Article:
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Banks at Capacity for Refinance Mortgage, Other Issues Limit Applications

Written By:
July 24, 2012 at 3:17 PM

After the financial crash in 2008, mortgage lenders stop making mortgages readily available tor homebuyers. Lenders made credit and other underwriting criteria so stringent many Americans, who would have qualified as good credit risks in “normal” housing market conditions, routinely received credit rejection letters from lenders.

In the mean time, home values have felled an average of 34 percent nationwide since the market peaked. Places like Las Vegas, Phoenix and Miami saw their home prices drop 45 to 50 percent. According to CoreLogic, approximately 11 million Americans homeowners have underwater mortgages. The AARP reports that 3.5 million of these homeowners are people over age 50.

In early 2012, the White House worked with federal agencies – the Federal Housing Finance Agency (FHFA) and Federal Housing Agency (FHA) to loosen requirements for refinancing home mortgages in an effort to help struggling homeowners.

Federal Programs to Help Homeowners

Government programs such as Home Affordable Modification Program (HAMP), Home Affordable Refinance Program (HARP) and the FHA streamline refinance program received overhauls to broaden the number of borrowers who may qualify for assistance.

Changes include the following items:

  • HARP - Lift 125% cap loan-to-value ratio
  • HARP – Eliminate need for appraisal in most cases
  • FHA - Reduction of certain fees
  • FHA – Drop credit and income underwriting requirements

To meet eligibility for HARP mortgage program borrowers must have loans insured by Fannie Mae or Freddie Mac by May 31, 2009. Only homeowners who currently have FHA-insured mortgages quality for the FHA streamline refi program. The HAMP program changes at least one term of the mortgage to reduce monthly payments and make loan payments more affordable.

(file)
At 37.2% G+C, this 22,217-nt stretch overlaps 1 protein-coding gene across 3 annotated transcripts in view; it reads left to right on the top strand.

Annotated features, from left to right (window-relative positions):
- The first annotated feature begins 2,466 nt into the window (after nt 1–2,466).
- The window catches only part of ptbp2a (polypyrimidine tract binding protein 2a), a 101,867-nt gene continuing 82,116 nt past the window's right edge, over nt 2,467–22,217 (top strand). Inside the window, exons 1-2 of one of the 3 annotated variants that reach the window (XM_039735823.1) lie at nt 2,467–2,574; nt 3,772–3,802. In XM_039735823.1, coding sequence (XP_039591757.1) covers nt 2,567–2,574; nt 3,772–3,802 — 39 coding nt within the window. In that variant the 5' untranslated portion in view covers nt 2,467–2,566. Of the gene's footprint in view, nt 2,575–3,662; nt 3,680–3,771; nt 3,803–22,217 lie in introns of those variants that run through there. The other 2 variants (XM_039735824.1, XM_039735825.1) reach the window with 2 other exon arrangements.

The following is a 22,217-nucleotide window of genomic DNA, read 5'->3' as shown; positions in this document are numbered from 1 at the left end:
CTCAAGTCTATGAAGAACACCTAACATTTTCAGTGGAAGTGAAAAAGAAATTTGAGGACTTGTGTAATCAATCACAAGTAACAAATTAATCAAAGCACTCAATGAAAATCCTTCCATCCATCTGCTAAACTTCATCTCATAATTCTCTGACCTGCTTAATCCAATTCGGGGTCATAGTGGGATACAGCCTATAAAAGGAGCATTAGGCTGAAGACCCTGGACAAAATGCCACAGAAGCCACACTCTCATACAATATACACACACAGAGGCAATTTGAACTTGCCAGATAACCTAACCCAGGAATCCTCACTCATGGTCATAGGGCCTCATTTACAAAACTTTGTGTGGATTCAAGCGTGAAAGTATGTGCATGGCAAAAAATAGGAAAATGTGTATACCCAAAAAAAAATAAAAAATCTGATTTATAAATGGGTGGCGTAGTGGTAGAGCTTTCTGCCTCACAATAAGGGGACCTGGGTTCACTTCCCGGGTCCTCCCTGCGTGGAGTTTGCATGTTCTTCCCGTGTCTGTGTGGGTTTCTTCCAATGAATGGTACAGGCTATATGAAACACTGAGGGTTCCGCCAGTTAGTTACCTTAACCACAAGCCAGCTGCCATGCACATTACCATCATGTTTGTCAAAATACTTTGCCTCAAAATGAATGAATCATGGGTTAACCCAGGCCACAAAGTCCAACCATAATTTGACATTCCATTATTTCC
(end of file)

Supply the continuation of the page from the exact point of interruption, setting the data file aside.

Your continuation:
Banks at Capacity, Homeowners Exasperated

In February, when the issue came up about inadequate staffing to handle the increase in applications, spokespersons for the various banks said they were working on building up in-house staff to handle the additional workload. Bank of America said it was placing a limit on the number of mortgage refinancing application taken over the telephone.

At that time, bank representatives told potential borrowers who did not already have a relationship with the bank they would have to wait 60 to 90 days for the lender to process their applications.

Now it seems the tone has change. Bank of America and other lenders have restricted refinancing to servicing their current customers -- at least those borrowers whom get can pass the lender’s qualifying criteria.

Mortgage refinance applications as a percentage of total mortgage applications have gone up – reaching 81 percent for the week ending July 13, according to the Mortgage Bankers’ Association survey. However, many homeowners have not been able to refinance their high rate loans to mortgage with lower interest rates.

Three factors continue to beset homeowners who want to take advantage of low interest rates:

  1. Underwater mortgage
  2. Tight underwriting standards
  3. Lenders backlogs and inadequate staffing

Inside Mortgage Finance spokesperson, Guy Cecala, said only a “loosening of underwriting standards to bring more borrowers into the market. And that is not likely to happen anytime soon.”

Buyback Concerns

Lenders are concerned about “buyback claims,” which climbed to $22.7 billion in the last quarter – more than a $6 billion increase. Buyback claims refer to bad loans banks must purchase back from Fannie, Freddie and FHA, which have deficiencies in underwriting. Lenders required borrowers to produce more documentation to support their underwriting decisions and protect against buybacks.

Although federal agencies have modified HARP and FHA-insured loans programs to widen the pool of eligible homeowners, lenders can overlay additional requirements on borrowers.

Some homeowners resent the time-consuming, tedious process of refinancing. In addition, the average loan origination and title fee of $4,070 on a $200,000 loan has presented a financial impediment for many borrowers.

The bond market seems to agree, banks have reached their capacity -- the bulk of mortgage refinancing mortgage has taken place. Investors’ willingness to pay more than face value for bonds backed by higher interest rate mortgages shows the strength of this opinion. Investors’ actions indicate that unless something drastic occurs, most of the remaining homeowners will end up keeping their existing mortgages.





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